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Helping A Group Through A Process of Self-Evaluation and Change

What This Process Seeks to Accomplish:

This process was designed for use with a task group (such as a committee) or a ruling group (such as a session or presbytery). This process provides for:

The creation of a mandate statement for the group, which will focus the group’s efforts on what their appropriate tasks are
The writing of a rationale for the mandate, to state why the mandate is important
The discernment of the group’s values, which will guide them in how they will fulfill their tasks
The evaluation of the current agenda of the group (what do we do well, what needs to be improved, what needs to be dropped, what needs to be added?)
A starting point for proposing and planning for new initiatives.
Perhaps most importantly, it provides a forum for learning along the way about group process concerns of the people in your group (such as: relationship with the minister, budget allocations to the group, relationship to other groups, work allocation within the group, etc.)

This process is designed for use through five regular meetings of your group, taking 30 to 45 minutes of agenda time at each meeting. This is to accomplish a few things:

To demonstrate the importance of incorporating visioning, evaluating and planning into your group’s agenda (that is, embedding a habit of review of what we do).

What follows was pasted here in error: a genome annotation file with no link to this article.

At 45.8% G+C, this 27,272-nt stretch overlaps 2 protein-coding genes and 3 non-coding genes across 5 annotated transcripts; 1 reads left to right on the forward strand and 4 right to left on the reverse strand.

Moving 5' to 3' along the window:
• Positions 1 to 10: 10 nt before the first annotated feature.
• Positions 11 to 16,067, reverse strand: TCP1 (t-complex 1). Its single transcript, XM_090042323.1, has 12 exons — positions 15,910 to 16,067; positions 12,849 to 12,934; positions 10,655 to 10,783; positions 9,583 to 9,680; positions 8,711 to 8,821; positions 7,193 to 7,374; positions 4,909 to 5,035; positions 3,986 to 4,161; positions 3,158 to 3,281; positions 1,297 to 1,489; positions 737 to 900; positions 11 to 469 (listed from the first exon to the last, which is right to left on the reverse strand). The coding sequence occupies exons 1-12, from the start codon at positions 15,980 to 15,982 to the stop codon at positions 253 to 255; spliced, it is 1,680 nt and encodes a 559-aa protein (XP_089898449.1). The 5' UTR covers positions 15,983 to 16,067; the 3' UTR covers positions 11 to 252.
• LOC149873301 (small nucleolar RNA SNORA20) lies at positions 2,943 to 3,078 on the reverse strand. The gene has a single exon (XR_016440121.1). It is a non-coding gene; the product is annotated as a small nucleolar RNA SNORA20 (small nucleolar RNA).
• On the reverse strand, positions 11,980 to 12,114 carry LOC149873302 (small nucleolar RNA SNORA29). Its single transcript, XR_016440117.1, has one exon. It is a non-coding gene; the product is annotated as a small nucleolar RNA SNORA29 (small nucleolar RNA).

Over a period of half a year (presuming your group meets monthly) build the priority for visioning, evaluating and planning by habitually doing it at each meeting.
Get the group accustomed to concentrating its usual agenda into a smaller block of time so time can be made for these activities.

 

Preliminary work:

The first step is to seek and gain the group’s approval for entering into this process. The group must appreciate the value of doing this work, which rests on the promise of the outcome – a clearer sense of their purpose, agenda and function. The more committed the group as a whole is to this process the higher the probability that the outcome will be a good one.

 

Session One – Reflection on Mandate

 Preparation for the First Session:

Prepare a packet of materials to be handed out to group members a week or two before the first meeting. This material is to help them begin to think about the purpose of the group, prompting them to come to the first session with some preliminary ideas. The contents of the packet depends significantly on what the group does (is it a session, a Christian Education Committee, a Board of Managers?). Some possible things to include:

1] If the church has a mission statement, a vision statement or any long-range goals, ensure group members have an opportunity to read and consider these things. Ask them to read these statements through the perspective of this group’s specific purpose and work.

2] If you wish to broaden the base to include denominational direction, you can include the VISION statement of the Presbyterian Church (found on page 202 of the 1989 Acts and Proceedings) or our Mission Statement for the denomination (found on page 201 of the 1995 Acts and Proceedings).